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Aims: The aims of this thesis were to comprehensively investigate the profiles of von Willebrand Factor (VWF:Ag), von Willebrand Factor propeptide (VWFpp) and A Disintegrin And Metalloprotease with ThromboSpondin type 1 motif number 13 (ADAMTS13)activity in patients with asymptomatic and symptomatic carotid artery stenosis and their relationship with cerebral micro-embolic signals (MES) detected on Transcranial Doppler ultrasound(TCD). Methods:We performed an observational analytical case-case/control study to assess levels of VWF:AgandVWFpp, VWFpp/VWF:Ag ratio and ADAMTS13activity in patients with moderate or severe (≥50-99%) asymptomatic vs. early(≤4 weeks) and latephase symptomatic(≥3 months after TIA or ischaemic stroke) carotid stenosis,with nested longitudinal follow-up studiesin the symptomatic cohort. VWF:Ag and VWFpp levels were quantified with an enzyme-linked immunosorbent assay(ELISA)on thawed,double-spun platelet poor plasma. ADATMS13 activity was assessed with a Fluorescence Resonance Energy Transfer(FRET) assay in non-double spun platelet poor plasma. One hour, bilateral TCD of the middle cerebral arteries was performed in as many patients as possible to classify patients asMES+ve or MES-ve. Results: Data from 34 asymptomatic patients were compared with 43 symptomatic patients in the ‘early phase’ (≤4 weeks) and 37 patients in the ‘late phase’ (≥3 months) after TIA/ischaemic stroke. VWF:Ag levels were significantly higher in early phase symptomatic than asymptomatic patients (12.53 vs. 10.57μg/mL; P = 0.049), but were similar in the late symptomatic and ‘late symptomatic post-intervention’ groups to those seen in the asymptomatic group(P ≥ 0.66). There was no difference in VWFpp expression between groups (P ≥ 0.15). However, the VWFpp/VWF:Ag ratio was significantly lower in early symptomatic (0.094 vs. 0.118; P = 0.006), but not in late symptomatic or late symptomatic post-intervention patients compared with the asymptomatic cohort (P ≥ 0.37). After controlling for differences in age and the proportion of active smokers at the time of enrolment between groups, VWF:Ag levels were still significantly higher (P = 0.018) and the VWFpp/VWF:Ag ratio remained lower (P = 0.015) in early symptomatic vs. asymptomatic patients; however, there was still no significant difference in VWFpp expression between groups (P = 0.93). There were no significant differences in ADAMTS13 activity between early symptomatic (134.71%; P = 0.79) or late symptomatic (127.84%; P = 0.33) and asymptomatic patients (132.74%). In symptomatic patients followed up longitudinally from the early to the late phase, there was a significant reduction in VWF:Ag levels (11.36 →9.05 μg/mL; P = 0.048), a significant increase in the VWFpp/VWF:Ag ratio (0.095 →0.109; P = 0.032), and a significant reduction in ADAMTS13 activity (144.1% →129.1%; P = 0.015),but no differences in VWFpp levels (P = 0.52)over time. There was a significant positive correlation between VWF:Ag and VWFpp levels in the early symptomatic (R2= 40.7%; P < 0.0001), late symptomatic (R2= 41.3%; P < 0.001) and asymptomatic cohorts (R2= 26.5%; P = 0.002). There were no significant correlations between ADAMTS13 activity and VWF:Ag levels in symptomatic or asymptomatic patients (R2≤ 2.3%; P ≥ 0.35). In the overall cohort of early symptomatic and asymptomatic patients, patients with bloodgroup O had significantly lower median VWF:Ag levels (9.59μg/mL) compared with ‘non-bloodgroup O patients’(12.32μg/mL; P = 0.035). However,there were no significant differences in VWFpp levels,the VWF:Ag/VWFpp ratio or ADAMTS13 activity between blood-group O and non-bloodgroup O patients (P > 0.05).As reported previously, the proportion of patients who were MES+ve was higher in early symptomatic (28.5%, N = 10, P = 0.049) than in asymptomatic patients (7.1%, N = 2), but had fallen to similar levels to the asymptomatic group by the late phase after symptom onset (6.7%, N = 2; P = 0.996). Early symptomatic MES-ve patients had significantly higher VWF:Ag levels (12.72 vs. 10.12 μg/mL; P = 0.023) and a lower VWFpp/VWF:Ag ratio (0.094 vs. 0.115; P = 0.008) than asymptomatic MES-ve patients. There were no differences in VWFpp levels or ADAMTS13 activity in MES-ve early symptomatic vs. asymptomatic patients (P ≥ 0.05). Conclusions: VWF:Ag expression, a marker of endothelial and/or platelet activation, is enhanced in recently symptomatic compared with asymptomatic 50-99% carotid stenosis patients, including in the subset ofMES-vepatients, and decreases along with ADAMTS13 activity over time following atherosclerotic TIA/ischaemic stroke. VWF:Ag levels and the VWFpp/VWF:Ag ratio may represent more sensitive biomarkers of endothelial activation in symptomatic carotid stenosis than VWFpp levels alone. MES were more common in early symptomatic than asymptomatic carotid stenosis patients and reduced over time with successful interventional and optimal medical treatment. Combining clinical, endothelial and platelet biomarker data with data on MES status improves our understanding of the pathogenesis of cerebrovascular events and could assist in risk-stratification in this important population of cerebrovascular disease patients, including in the MES-ve carotid stenosis subgroup. Such comprehensive profiling has the potential to target patients who might benefit from earlier, more intensive medical or interventional treatment to prevent subsequent TIA or stroke.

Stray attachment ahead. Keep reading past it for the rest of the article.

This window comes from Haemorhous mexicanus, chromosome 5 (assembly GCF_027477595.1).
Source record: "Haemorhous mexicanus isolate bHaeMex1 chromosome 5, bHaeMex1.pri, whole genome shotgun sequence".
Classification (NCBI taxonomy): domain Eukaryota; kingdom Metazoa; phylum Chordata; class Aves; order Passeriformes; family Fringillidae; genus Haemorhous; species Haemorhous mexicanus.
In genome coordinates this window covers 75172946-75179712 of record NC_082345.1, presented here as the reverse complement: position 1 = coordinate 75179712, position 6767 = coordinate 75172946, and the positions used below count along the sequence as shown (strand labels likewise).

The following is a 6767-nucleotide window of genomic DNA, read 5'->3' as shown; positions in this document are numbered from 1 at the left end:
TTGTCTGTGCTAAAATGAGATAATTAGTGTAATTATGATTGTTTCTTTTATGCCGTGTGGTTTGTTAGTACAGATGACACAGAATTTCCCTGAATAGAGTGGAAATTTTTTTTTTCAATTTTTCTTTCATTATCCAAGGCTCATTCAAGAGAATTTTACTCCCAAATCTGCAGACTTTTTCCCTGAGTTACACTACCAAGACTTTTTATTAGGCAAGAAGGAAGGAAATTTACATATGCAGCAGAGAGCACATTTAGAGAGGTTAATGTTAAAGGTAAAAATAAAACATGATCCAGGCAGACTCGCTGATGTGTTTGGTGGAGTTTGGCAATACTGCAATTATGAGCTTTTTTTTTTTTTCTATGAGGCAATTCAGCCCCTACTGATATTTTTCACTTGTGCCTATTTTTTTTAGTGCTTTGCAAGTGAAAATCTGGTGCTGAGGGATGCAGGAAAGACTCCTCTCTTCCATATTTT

Author: MURPHY, STEPHEN
Publisher:Trinity College Dublin. School of Medicine. Discipline of Clinical Medicine
Type of material:Thesis
Availability:Full text available